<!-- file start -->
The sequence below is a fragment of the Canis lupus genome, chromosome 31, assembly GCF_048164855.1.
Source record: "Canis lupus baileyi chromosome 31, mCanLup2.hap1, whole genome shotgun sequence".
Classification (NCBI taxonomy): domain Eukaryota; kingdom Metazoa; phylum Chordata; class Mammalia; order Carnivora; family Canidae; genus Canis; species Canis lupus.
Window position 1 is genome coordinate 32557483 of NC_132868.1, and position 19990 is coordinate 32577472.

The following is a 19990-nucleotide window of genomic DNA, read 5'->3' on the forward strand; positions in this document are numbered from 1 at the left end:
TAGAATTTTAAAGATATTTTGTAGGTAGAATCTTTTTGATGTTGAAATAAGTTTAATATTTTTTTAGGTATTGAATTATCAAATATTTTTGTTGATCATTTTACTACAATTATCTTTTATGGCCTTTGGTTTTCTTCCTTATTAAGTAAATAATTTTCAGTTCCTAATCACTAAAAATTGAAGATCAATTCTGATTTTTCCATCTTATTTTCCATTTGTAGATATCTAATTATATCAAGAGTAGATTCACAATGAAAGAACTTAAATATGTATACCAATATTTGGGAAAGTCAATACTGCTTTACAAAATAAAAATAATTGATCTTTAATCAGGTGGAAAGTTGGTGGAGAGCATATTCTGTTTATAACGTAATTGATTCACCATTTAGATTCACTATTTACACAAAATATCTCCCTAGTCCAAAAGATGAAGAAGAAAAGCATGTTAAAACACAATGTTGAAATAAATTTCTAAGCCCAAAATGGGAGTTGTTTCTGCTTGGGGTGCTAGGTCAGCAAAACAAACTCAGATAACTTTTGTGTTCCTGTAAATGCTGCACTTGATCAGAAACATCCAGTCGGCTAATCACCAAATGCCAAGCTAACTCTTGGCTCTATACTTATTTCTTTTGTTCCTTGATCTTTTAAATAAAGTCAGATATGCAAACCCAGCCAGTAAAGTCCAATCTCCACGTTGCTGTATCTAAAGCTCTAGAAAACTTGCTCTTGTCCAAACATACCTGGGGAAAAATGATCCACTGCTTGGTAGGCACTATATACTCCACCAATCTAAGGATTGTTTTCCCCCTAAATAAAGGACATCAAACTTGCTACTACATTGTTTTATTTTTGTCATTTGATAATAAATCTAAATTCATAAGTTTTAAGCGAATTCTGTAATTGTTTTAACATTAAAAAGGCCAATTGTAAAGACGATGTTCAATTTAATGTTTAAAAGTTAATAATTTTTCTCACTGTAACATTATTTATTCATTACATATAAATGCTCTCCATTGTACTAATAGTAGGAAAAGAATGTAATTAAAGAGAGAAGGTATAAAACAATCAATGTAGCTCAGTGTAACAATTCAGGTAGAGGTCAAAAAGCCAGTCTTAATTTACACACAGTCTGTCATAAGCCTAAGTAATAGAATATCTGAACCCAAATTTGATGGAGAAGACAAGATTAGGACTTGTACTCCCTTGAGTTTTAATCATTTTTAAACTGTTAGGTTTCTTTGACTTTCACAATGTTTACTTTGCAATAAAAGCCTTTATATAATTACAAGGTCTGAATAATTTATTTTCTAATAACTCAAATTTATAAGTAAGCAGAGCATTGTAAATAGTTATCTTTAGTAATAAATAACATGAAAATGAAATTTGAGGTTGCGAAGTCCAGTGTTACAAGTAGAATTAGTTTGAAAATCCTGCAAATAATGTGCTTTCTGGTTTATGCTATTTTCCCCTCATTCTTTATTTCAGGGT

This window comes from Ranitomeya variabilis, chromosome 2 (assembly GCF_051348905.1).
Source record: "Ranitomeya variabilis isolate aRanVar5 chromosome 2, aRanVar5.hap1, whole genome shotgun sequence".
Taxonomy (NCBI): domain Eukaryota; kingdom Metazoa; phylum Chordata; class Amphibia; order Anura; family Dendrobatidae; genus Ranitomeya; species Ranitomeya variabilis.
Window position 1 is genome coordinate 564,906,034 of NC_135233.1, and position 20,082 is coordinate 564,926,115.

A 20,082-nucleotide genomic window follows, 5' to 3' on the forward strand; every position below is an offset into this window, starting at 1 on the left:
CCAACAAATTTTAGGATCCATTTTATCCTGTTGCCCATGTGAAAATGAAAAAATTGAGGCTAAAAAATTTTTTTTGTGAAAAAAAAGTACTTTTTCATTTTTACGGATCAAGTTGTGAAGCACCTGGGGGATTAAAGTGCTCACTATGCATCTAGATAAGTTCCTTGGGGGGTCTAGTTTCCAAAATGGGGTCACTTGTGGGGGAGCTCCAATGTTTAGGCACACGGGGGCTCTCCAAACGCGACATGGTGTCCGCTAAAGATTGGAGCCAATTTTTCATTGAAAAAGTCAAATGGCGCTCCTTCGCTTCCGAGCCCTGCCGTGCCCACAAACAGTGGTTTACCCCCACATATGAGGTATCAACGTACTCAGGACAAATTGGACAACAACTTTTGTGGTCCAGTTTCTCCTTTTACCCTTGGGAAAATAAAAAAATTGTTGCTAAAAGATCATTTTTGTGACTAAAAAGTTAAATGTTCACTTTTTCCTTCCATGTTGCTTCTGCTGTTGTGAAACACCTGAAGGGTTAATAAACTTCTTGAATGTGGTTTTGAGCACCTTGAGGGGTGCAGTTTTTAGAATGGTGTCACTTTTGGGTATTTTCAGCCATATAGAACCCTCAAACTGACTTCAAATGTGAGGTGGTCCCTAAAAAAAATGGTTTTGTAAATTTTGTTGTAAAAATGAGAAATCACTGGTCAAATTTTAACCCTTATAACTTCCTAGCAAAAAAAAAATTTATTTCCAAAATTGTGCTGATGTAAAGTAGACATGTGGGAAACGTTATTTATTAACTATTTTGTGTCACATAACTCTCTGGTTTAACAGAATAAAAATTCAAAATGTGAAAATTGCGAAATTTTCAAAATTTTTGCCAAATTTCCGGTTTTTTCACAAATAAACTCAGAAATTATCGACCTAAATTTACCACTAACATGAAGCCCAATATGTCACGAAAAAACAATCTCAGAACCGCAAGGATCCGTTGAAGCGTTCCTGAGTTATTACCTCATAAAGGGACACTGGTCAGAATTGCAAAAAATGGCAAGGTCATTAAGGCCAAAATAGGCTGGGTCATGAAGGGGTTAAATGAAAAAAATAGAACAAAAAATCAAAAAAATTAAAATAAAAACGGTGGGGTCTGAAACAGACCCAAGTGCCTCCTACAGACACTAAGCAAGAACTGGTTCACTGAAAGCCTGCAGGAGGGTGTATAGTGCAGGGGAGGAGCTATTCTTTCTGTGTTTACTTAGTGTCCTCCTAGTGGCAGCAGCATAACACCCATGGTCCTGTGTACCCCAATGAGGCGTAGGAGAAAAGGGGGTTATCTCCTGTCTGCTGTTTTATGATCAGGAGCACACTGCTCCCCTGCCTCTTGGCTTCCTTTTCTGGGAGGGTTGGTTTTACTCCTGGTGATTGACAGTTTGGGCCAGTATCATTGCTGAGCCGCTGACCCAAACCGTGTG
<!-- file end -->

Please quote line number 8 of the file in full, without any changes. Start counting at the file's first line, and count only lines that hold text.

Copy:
Source record: "Ranitomeya variabilis isolate aRanVar5 chromosome 2, aRanVar5.hap1, whole genome shotgun sequence".